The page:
The CDD is controlled by a board of supervisors (BoS), five individuals elected by the landowners of the district. The board then elects one supervisor as chairperson, names a secretary and a treasurer who need not be board members, and hires a district manager, who will be responsible for daily operations of the CDD.[1] After six years, the power must begin a transition from the landowners to the residents.[2]


A CDD is a legal entity that has the power and right to enter into contracts; to own both real and personal property; adopt by-laws, rules and regulations and orders; to sue and be sued; to obtain funds by borrowing; to issue bonds; and to impose assessments and levy taxes on property within the district.

These taxes and assessments pay the construction, operation and maintenance costs of certain public facilities and services of the district, and are set annually by the governing board of the CDD. They are itemized on the property tax statement, in addition to county and other local governmental taxes and assessments as provided for by law.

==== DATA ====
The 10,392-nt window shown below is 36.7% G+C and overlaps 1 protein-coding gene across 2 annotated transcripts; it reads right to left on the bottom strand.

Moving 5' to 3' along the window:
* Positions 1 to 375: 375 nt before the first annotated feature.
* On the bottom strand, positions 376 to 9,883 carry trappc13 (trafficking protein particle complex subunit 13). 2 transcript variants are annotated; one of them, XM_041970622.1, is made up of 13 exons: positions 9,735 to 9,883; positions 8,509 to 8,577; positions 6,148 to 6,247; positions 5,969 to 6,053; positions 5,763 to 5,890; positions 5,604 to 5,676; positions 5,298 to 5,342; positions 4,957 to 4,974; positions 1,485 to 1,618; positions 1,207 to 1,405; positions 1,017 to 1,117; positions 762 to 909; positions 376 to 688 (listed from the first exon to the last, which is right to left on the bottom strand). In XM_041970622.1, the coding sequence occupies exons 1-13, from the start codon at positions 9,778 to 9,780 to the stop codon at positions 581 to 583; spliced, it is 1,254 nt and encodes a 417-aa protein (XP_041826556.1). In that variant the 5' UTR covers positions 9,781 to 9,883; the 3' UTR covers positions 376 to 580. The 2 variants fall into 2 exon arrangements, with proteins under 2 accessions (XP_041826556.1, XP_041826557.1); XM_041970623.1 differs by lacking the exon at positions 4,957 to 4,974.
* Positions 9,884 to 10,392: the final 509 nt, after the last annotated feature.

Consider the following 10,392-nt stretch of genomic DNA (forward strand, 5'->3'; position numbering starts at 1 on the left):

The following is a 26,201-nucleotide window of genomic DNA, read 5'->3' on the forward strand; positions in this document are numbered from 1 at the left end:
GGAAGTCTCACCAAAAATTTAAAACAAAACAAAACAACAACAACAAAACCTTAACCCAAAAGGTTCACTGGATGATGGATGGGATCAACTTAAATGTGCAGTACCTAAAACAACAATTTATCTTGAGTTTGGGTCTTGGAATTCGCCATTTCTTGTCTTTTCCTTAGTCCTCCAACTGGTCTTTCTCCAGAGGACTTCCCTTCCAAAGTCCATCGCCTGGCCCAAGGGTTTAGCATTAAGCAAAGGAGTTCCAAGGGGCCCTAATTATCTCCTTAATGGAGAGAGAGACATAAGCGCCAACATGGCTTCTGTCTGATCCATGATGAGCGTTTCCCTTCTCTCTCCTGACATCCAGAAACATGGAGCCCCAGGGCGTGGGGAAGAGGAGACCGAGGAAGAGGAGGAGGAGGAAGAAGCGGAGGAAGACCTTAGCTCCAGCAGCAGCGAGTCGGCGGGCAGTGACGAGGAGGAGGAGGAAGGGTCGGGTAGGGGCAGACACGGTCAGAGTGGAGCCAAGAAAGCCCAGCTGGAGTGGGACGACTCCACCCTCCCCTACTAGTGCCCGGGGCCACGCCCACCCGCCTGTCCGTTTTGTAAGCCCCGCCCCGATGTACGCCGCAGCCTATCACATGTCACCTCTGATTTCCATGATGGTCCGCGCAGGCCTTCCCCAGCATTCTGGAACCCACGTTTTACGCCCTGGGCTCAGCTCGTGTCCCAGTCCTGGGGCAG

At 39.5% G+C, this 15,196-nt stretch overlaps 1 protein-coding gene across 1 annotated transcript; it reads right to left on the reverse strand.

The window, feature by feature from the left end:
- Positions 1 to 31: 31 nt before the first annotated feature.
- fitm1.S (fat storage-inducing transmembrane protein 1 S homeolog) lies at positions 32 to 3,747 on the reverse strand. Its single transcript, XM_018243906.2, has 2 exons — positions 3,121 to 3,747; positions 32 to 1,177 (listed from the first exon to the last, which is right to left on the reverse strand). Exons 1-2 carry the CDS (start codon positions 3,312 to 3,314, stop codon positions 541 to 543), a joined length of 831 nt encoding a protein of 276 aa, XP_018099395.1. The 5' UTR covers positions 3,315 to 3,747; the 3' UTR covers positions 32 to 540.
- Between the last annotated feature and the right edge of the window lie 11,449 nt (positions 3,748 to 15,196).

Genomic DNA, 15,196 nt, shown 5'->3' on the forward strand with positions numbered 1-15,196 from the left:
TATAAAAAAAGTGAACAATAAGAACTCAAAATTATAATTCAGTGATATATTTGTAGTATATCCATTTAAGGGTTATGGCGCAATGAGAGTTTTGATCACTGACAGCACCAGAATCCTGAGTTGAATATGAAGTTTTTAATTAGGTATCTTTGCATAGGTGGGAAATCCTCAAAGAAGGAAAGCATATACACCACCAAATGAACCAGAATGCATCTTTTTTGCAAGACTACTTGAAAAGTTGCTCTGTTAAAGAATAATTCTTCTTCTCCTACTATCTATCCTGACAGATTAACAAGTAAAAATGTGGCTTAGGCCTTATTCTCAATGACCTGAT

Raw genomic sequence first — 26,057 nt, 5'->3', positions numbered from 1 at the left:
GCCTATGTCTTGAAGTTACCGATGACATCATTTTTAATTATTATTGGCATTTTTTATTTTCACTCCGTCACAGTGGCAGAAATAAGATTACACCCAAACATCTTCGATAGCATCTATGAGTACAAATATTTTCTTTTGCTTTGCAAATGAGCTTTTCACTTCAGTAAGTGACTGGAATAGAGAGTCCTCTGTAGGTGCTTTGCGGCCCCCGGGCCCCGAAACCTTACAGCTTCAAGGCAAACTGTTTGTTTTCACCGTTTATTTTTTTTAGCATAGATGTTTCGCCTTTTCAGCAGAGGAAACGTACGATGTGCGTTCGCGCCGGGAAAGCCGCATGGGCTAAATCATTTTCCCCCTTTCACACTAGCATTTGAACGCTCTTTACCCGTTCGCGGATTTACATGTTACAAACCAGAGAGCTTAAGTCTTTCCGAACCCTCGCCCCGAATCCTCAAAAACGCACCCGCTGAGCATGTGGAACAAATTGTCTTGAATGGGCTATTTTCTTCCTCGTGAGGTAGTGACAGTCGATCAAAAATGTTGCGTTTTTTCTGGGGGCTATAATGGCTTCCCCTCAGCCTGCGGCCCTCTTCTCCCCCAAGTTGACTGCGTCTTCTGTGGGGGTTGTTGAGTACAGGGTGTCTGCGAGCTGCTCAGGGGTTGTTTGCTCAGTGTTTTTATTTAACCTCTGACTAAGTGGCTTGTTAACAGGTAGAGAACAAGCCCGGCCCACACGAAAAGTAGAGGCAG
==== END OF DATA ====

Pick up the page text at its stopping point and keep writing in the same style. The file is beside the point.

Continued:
Facilities and services[edit]

Section 190.012 of the act limits the special powers of the CDD to a defined set of services and facilities:[5]


The CDD framework in the first six years allows developers to control the decision-making process because they are the primary property owner, and one vote is allocated for each acre (0.4 hectare) owned in the district. The developer can elect supervisors who are their employees, associates, or friends, who then can make decisions for the benefit of the developer.[4] Until the residents own property greater than 33% of total votes, they may not have a single representative on the BoS. Only when the residents own property greater than 50% of total votes will they have an opportunity to outvote the supervisors chosen by the developer. While the developer controls the BoS, the developer may direct the board to purchase the common property from the developer at values determined by special appraisers, who use an income approach appraisal method, which tends to give higher valuations than a cost approach. The district manager, hired by the BoS, may administrate for the interests of the developer rather than the residents.[4]